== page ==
Facing stiff competition from nearly 30 school districts all looking for superintendents from a dwindling pool of candidates, Lincoln-Sudbury Regional officials recently decided to put off their search and instead extend the contract of the district’s interim leader, Bella Wong.
The move also allows Lincoln-Sudbury Regional High School to retain some stability as new administrators settle in, and officials implement new state-mandated initiatives, said Radha Gargeya, the school board’s chairman.
“There are several vacancies for superintendents and an expected shortage of good candidates,’’ Gargeya said.
He said the committee voted unanimously Tuesday to extend Wong’s contract through the 2014-15 academic year. Wong’s salary is $157,500 this year, and her new contract calls for a boost to $170,000 in her second year in the job. The regional district’s previous superintendent, Scott Carpenter, made $155,000 in 2012-13.
Wong, who started her interim role on July 1, was slated to serve a year as the regional district’s superintendent and the high school’s principal while the search for a permanent successor was conducted. Gargeya said the School Committee decided to delay starting the hiring process after consulting with Glenn Koocher, executive director of the Massachusetts Association of School Committees.
‘A lot of people don’t want to be superintendents anymore because they got into the business to educate kids.’
With dozens of Massachusetts school systems, including Acton-Boxborough Regional and Belmont, seeking superintendents, and retirements depleting the ranks of experienced candidates, the association is encouraging district officials to evaluate internal candidates in order to retain stability in leadership wherever possible.
“When a district is looking for a superintendent, one of the first questions we ask them to think about is if there is a strong internal candidate,’’ Koocher said. “More districts are thinking about cultivating their faculties for leadership because it’s easier to groom your next generation of principals, department directors, and superintendents.’’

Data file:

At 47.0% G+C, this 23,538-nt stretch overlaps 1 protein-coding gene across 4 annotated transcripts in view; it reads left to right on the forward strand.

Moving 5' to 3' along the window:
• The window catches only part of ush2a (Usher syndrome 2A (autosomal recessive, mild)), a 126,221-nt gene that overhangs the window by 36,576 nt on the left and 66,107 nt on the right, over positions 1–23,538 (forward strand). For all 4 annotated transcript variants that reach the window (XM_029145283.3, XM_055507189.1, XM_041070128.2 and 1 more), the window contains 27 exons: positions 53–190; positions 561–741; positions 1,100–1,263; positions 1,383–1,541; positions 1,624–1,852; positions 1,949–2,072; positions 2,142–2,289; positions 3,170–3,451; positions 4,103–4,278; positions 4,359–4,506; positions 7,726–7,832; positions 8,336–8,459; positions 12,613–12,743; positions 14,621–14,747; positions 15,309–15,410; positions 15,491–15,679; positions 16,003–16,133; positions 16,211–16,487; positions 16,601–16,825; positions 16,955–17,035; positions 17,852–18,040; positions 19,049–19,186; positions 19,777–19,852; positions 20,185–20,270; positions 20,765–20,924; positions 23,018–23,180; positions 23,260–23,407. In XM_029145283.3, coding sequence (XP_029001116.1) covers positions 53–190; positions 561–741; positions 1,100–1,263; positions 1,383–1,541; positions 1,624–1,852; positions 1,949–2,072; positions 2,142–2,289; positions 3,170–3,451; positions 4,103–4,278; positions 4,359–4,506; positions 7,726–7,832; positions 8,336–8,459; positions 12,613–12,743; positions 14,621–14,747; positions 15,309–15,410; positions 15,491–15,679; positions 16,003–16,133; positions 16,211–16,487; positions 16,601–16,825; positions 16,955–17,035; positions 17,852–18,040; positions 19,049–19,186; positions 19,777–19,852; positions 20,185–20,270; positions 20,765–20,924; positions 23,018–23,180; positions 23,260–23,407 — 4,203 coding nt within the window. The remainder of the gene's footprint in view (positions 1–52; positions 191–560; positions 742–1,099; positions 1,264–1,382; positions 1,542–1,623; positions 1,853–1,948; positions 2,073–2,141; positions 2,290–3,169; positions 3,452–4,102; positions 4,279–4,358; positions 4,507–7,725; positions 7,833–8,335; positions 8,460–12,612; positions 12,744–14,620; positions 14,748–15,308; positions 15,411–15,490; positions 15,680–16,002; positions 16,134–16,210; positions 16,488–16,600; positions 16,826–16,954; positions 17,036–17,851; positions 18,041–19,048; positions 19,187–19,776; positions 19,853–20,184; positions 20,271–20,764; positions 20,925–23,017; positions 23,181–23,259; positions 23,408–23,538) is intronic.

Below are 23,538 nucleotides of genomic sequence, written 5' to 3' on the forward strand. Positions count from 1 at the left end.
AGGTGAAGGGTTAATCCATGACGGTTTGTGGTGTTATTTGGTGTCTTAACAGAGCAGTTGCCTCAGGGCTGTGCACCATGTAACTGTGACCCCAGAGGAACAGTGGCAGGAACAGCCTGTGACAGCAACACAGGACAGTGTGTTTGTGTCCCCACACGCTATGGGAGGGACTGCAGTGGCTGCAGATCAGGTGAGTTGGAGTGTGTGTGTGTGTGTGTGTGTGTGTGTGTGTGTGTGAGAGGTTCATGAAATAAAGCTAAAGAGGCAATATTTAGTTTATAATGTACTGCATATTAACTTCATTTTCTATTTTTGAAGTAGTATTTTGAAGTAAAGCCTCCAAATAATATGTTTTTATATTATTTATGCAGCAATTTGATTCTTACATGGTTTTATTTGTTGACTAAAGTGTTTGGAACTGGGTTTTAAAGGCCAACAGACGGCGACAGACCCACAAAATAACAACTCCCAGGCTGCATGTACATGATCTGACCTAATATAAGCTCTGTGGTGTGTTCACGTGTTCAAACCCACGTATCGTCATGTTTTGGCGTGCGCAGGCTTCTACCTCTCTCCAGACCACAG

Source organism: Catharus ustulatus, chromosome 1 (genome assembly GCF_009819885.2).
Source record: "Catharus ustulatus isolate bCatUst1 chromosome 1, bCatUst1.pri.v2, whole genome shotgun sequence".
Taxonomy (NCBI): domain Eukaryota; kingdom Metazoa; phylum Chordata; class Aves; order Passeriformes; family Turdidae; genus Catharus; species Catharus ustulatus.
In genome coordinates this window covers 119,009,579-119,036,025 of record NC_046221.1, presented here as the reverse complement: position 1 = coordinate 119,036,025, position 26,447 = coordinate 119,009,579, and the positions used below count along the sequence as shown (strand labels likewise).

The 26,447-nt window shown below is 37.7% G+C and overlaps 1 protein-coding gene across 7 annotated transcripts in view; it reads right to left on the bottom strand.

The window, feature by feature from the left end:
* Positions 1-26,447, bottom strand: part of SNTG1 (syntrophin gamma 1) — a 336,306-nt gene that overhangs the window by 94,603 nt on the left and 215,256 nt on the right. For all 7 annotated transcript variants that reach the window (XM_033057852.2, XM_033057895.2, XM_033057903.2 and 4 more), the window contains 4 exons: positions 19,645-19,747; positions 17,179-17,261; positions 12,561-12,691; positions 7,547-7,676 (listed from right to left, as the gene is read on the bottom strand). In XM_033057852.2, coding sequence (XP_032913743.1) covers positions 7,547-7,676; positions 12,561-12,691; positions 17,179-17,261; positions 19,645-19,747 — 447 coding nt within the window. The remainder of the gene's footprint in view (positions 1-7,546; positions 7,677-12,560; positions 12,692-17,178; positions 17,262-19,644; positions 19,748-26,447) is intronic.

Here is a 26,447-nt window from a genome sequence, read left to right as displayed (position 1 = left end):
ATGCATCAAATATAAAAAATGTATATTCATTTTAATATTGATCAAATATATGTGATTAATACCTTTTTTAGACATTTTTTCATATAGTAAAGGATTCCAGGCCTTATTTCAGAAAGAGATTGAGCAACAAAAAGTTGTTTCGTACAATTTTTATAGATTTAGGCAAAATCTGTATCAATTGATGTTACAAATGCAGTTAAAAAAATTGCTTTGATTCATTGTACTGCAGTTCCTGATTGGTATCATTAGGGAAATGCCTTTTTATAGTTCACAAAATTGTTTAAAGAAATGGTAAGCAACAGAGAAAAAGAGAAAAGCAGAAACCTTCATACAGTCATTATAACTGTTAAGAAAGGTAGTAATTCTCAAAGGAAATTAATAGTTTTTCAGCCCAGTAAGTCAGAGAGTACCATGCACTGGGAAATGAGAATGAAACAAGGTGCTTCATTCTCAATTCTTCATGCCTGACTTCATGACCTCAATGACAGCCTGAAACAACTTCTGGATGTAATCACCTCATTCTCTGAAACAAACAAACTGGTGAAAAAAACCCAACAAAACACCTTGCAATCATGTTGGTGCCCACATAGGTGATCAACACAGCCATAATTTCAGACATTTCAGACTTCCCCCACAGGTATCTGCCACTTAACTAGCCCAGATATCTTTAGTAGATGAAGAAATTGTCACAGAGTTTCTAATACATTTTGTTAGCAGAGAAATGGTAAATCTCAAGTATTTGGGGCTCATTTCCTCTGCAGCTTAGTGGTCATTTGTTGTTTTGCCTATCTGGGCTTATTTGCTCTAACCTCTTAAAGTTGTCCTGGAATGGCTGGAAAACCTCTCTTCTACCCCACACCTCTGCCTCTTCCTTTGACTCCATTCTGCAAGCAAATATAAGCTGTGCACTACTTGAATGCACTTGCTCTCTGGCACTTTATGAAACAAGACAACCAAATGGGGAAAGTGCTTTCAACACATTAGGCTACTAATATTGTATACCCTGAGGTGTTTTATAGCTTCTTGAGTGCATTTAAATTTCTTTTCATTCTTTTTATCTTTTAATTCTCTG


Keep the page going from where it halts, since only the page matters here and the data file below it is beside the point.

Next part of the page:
Koocher said the pool of candidates for top administrative roles has been dwindling over the years for several reasons. He said more superintendents are taking advantage of early retirement packages, fewer have been looking to change jobs during the recession, and out-of-state candidates are turned off by the state’s “onerous and daunting’’ regulatory requirements.
Koocher said Massachusetts superintendents have about 100 reporting requirements to state agencies each year.
“A lot of people don’t want to be superintendents anymore because they got into the business to educate kids and not become higher-order compliance officers,’’ Koocher said. “Nobody has a regulatory burden like Massachusetts. It can be challenging.’’
The Lincoln-Sudbury School Committee plans to reevaluate its strategy for hiring a permanent superintendent-principal at the end of the current academic year, Gargeya said.
He said the continuity will give Wong the ability to oversee the implementation of the new statewide educator evaluation process, and the evolving student assessment standards. He said she is also expected to play an important role in promoting student achievement, along with fiscal responsibility during collective bargaining negotiations scheduled to begin next year.
“She has worked very hard since arriving at Lincoln-Sudbury in July to understand the high school and its values, build strong relationships with veteran faculty and staff, and integrate new members of the school community effectively,’’ Gargeya said. “By extending her contract, we expect to reap the benefits of this work for the benefit of our students.”
Before taking the interim position, Wong served as superintendent of the Wellesley school system for five years, and was the district’s assistant superintendent for six years before that.
She resigned from her Wellesley post last year amid public concern over the running of the school system’s business office.
Wong began her career in education at Lincoln-Sudbury Regional High, serving as a biology teacher, science department coordinator, and president of the teacher’s association.
Among other districts searching for a superintendent are Acton-Boxborough and Belmont. The application deadline for Belmont is Oct. 15, while Acton-Boxborough’s process is just getting underway.
Acton-Boxborough Regional’s search to replace Superintendent Stephen Mills, who is resigning next spring, will take place as the two towns fully regionalize their school systems. The transitional work is taking place under a timetable that would have students from prekindergarten through high school attending the new district for the 2014-2015 school year. Currently, the towns share schools for grades 7 through 12.
“The challenge is finding someone with the experience to help us in the first year of being a larger region,’’ said Maria Neyland, chairwoman of the Acton-Boxborough Regional School Committee. “There are so many searches going on in the state right now, we’re trying to get out there early and make a decision early.’’
Neyland said the committee is on an “aggressive timeline’’ and hopes to complete the search by January.